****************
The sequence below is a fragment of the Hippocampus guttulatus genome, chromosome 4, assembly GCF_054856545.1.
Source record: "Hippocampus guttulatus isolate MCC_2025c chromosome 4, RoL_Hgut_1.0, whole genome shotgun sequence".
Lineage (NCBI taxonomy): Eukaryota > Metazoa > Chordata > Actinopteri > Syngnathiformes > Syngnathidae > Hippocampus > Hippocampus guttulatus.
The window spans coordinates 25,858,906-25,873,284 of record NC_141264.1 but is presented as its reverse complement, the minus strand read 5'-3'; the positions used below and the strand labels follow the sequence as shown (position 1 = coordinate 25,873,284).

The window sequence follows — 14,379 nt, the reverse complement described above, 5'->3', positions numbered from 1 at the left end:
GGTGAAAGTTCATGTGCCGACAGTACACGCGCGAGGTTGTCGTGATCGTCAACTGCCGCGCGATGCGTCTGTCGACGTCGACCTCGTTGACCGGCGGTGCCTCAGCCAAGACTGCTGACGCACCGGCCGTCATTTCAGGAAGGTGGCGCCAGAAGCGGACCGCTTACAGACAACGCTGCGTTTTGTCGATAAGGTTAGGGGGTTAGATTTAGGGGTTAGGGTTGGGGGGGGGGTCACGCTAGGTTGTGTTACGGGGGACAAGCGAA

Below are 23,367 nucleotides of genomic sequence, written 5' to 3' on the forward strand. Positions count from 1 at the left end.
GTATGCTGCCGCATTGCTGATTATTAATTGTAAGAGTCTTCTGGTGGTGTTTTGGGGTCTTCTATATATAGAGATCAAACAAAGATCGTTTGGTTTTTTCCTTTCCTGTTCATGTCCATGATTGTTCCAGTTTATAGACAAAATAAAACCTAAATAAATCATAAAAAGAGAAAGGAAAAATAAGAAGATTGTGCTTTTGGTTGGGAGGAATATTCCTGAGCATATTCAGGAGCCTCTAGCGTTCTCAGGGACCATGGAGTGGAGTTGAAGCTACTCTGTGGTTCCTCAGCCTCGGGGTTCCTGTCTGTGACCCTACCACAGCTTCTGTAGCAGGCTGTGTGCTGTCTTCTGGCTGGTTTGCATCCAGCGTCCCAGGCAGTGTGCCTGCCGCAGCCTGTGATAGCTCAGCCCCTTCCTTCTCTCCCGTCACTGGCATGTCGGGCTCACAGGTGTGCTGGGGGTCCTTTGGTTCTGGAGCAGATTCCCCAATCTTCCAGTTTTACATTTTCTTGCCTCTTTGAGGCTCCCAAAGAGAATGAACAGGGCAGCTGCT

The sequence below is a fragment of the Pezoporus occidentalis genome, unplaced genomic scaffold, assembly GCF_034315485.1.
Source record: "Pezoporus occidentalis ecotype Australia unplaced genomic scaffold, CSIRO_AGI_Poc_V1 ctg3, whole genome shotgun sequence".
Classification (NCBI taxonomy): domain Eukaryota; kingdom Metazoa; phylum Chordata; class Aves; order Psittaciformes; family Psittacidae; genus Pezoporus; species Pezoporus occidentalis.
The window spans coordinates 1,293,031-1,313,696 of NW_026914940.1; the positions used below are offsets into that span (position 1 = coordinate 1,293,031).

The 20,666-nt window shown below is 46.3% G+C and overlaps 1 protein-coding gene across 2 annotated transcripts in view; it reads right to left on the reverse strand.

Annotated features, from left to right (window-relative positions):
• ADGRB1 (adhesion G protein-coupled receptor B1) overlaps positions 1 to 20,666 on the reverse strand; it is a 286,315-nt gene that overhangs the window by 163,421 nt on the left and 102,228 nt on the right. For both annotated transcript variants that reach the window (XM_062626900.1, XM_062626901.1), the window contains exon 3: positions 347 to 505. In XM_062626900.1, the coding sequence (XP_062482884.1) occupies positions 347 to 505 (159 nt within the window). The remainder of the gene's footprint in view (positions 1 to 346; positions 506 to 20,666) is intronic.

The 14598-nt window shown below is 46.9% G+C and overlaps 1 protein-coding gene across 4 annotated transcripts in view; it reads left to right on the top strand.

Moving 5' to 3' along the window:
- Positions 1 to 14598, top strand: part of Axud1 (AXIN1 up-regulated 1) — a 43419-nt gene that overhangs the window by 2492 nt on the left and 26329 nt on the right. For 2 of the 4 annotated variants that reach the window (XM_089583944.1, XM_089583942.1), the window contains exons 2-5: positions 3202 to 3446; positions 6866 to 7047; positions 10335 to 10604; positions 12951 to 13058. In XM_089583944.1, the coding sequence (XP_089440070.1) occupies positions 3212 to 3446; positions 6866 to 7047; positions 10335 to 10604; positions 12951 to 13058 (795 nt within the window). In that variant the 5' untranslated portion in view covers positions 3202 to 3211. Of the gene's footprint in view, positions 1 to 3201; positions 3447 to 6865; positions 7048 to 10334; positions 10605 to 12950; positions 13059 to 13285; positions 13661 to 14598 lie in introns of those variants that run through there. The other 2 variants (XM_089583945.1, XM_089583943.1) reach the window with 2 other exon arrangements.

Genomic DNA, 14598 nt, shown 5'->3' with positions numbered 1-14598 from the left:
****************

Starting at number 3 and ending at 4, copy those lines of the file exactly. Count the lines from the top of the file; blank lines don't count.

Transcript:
Lineage (NCBI taxonomy): Eukaryota > Metazoa > Chordata > Actinopteri > Syngnathiformes > Syngnathidae > Hippocampus > Hippocampus guttulatus.
The window spans coordinates 25,858,906-25,873,284 of record NC_141264.1 but is presented as its reverse complement, the minus strand read 5'-3'; the positions used below and the strand labels follow the sequence as shown (position 1 = coordinate 25,873,284).